Somewhat up the food chain (starting at ~$2,000) are higher end RSCs. IMO, the best value at this range are the AMSEC BF and Sturdy Co. RSCs. They provide better protection than your typical low-cost import. Both are made in the U.S. With AMSEC BF products you have to call around for a good price. You may or may not find good deals depending on your locale. Sturdy you deal with the company directly.

Fort Knox safes you can upgrade for better protection and they look great. They have numerous customization options, but you have to pay for them. High end Liberty, Browning etc. safes also have better protection than the low-cost imports. However, these RSCs generally cost more than the AMSEC BF or Sturdy products for the same level of protection.

IMO, these higher-end RSCs have a greater probability to deter the smaller subset of practiced or determined (but unprepared) burglars. They might take a shot at a lower-end RSC, but give up on these tougher products. However, none of the above mentioned RSCs would last long against someone with a little knowledge and power tools. (BTW, lock-up your tools and bolt down your RSC).

For those you need real safes e.g. Graffunder, Brown, and AMSEC HS. These add more time in trying to break in. Price and weight are the issues. For people with high end collections, these may be the best options. For us less affluent folks, they're just a novelty.

Mechanical locks appear to have fewer service calls than electronic locks. Electronic locks have more features (e.g. changing the combination without voiding the warranty) and are faster to enter. You can choose the lock depending on what's important to you. The above mentioned safe technicians have good information on this.

One common advice is buy more capacity than you think you'll need, and that a 20 long arm box may really only hold 10 if you have any accessories attached.

Good luck.

Teachu2
September 5, 2012, 04:59 PM
I have four, currently. My first has a dial, the next three are electronic. My wife fails 3 out of 4 attempts to open the dial, I fail 1 out of 4. We both open the electronics first time, everytime.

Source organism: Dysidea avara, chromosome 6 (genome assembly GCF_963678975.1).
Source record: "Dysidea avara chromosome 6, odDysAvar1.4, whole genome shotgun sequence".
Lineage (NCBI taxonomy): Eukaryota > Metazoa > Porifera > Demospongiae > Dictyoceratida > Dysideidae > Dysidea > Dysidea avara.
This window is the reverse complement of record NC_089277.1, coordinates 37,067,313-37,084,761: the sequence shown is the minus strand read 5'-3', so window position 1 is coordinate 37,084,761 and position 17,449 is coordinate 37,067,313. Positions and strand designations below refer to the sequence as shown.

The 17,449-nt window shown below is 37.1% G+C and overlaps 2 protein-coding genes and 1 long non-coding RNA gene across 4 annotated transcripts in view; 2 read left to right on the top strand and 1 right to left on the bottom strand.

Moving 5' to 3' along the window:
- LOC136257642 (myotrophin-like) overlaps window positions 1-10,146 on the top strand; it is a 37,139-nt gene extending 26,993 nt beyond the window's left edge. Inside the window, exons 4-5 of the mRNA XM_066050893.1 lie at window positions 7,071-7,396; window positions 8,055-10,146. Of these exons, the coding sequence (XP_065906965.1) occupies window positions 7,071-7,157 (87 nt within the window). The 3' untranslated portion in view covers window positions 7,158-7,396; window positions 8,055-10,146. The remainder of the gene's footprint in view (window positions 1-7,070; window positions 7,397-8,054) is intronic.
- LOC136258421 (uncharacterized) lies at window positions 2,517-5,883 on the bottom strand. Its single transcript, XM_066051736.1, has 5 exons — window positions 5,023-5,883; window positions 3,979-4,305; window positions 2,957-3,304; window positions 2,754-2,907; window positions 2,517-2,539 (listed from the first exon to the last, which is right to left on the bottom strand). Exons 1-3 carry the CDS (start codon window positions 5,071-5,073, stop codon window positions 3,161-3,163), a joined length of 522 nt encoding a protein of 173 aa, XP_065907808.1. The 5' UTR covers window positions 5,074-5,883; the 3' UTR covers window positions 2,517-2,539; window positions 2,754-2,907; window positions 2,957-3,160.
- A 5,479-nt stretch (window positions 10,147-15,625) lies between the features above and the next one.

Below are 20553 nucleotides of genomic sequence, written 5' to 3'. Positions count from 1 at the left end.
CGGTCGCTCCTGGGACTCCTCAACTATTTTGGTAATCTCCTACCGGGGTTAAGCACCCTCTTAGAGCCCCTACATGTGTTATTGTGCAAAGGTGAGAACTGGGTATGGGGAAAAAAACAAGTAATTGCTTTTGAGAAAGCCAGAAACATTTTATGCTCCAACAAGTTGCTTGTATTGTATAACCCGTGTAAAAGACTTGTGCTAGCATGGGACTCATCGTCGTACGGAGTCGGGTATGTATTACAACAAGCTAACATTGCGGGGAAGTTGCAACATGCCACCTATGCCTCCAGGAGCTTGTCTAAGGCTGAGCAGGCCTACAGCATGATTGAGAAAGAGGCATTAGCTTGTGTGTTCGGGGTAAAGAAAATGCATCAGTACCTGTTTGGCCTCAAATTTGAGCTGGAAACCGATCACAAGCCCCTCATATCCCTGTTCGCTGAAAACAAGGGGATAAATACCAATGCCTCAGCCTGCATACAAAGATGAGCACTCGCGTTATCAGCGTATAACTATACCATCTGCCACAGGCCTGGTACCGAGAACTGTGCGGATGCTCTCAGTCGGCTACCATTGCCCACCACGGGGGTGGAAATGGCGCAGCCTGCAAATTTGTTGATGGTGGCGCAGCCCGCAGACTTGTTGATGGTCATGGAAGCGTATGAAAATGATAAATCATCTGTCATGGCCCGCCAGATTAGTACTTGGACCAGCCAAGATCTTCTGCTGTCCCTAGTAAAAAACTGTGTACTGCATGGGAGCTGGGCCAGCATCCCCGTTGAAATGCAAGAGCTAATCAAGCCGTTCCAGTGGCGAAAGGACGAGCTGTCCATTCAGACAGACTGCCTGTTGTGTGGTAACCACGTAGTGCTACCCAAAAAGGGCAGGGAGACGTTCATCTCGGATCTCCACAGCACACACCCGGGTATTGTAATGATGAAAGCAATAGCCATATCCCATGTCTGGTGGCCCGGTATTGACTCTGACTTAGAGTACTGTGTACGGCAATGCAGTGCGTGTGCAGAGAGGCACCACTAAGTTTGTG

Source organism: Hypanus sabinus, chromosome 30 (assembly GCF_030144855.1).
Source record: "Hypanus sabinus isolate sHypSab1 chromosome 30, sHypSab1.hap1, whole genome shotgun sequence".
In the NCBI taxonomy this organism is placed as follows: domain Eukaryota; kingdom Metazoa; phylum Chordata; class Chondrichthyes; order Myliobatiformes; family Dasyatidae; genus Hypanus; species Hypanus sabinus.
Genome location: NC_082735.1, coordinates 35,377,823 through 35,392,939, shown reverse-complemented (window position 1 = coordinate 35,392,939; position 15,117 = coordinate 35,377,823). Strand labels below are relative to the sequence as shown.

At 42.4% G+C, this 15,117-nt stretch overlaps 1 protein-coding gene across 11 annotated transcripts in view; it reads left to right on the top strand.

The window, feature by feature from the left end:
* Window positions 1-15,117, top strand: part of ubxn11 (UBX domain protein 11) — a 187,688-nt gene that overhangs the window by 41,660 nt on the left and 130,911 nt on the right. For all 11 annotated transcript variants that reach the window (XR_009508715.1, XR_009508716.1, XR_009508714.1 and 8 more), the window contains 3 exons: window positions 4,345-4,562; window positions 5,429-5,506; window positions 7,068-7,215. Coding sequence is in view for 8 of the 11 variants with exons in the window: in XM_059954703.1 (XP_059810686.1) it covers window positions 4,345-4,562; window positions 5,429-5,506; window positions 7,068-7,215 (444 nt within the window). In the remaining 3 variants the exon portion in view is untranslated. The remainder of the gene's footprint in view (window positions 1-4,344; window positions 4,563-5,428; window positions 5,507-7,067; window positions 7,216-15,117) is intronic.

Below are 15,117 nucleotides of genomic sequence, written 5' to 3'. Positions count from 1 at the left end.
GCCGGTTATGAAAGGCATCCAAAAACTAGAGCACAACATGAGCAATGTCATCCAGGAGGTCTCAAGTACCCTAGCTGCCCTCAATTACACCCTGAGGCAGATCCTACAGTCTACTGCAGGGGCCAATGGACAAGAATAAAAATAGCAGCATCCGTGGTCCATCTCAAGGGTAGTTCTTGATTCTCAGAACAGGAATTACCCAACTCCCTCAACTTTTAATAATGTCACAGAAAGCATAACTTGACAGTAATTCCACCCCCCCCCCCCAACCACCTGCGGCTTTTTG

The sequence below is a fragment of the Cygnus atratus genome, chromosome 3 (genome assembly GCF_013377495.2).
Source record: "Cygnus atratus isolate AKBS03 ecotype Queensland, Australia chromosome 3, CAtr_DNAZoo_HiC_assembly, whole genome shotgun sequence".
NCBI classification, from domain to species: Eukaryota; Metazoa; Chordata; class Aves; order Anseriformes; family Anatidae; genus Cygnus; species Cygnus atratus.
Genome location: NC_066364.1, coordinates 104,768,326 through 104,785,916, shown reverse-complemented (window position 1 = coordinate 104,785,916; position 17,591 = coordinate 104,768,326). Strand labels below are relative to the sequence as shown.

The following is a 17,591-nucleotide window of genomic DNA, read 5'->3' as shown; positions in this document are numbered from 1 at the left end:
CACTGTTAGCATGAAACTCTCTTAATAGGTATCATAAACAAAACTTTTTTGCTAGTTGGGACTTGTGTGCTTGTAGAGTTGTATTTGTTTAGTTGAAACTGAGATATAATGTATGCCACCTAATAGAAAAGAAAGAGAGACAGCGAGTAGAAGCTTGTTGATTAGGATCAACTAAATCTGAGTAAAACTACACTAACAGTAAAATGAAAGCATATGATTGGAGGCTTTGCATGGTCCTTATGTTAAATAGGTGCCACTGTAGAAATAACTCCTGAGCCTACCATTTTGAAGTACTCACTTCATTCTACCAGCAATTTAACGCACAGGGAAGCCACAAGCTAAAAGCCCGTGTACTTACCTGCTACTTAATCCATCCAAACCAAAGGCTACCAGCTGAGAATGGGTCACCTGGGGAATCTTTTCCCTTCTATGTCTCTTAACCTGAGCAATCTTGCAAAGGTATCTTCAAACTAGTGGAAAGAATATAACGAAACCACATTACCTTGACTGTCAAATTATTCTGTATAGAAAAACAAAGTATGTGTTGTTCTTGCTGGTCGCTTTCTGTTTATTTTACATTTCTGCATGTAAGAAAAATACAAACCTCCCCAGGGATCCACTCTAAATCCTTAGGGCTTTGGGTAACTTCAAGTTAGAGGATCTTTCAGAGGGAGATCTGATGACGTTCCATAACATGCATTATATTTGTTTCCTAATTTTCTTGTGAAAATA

I elected to go with multiple safes rather than a single huge one for several reasons:
1) Bigger isn't better - it takes the same amount (or less) of time to open a big model vs a smaller model of the same safe (or RSC).
2) My collection's value (including sentimental value) doesn't justify a high-security safe.
3) Time is everything to a residential burglar. I have a good alarm system, nosy neighbors, loud dogs, and quick LE response time.
4) Three of the four contain few or no guns. Tax records, pictures, passports, etc.
5) It takes longer to locate and open 4 RSCs than one.
6) I can move one by myself. I bolt them to the concrete slab and the wall behind them.
7) I can add space relatively inexpensively - just buy another..
8) A pro will quickly defeat any safe I could reasonably afford. A typical residential burglar will still be trying to get into the first one when the deputies arrive.
9) I'm well insured, and have no true collectables. If someone manages to defeat everything and take my guns, the insurance company will congratulate me for purchasing a rider last year and send a check. The RSC manufacturers will repair or replace the RSCs at no charge. And the economy will get a boost.

You can only do so much. Most residential burglaries are committed by kids and addicts, so if you can slow them down until LE responds you are golden.

FAS1
September 6, 2012, 10:45 AM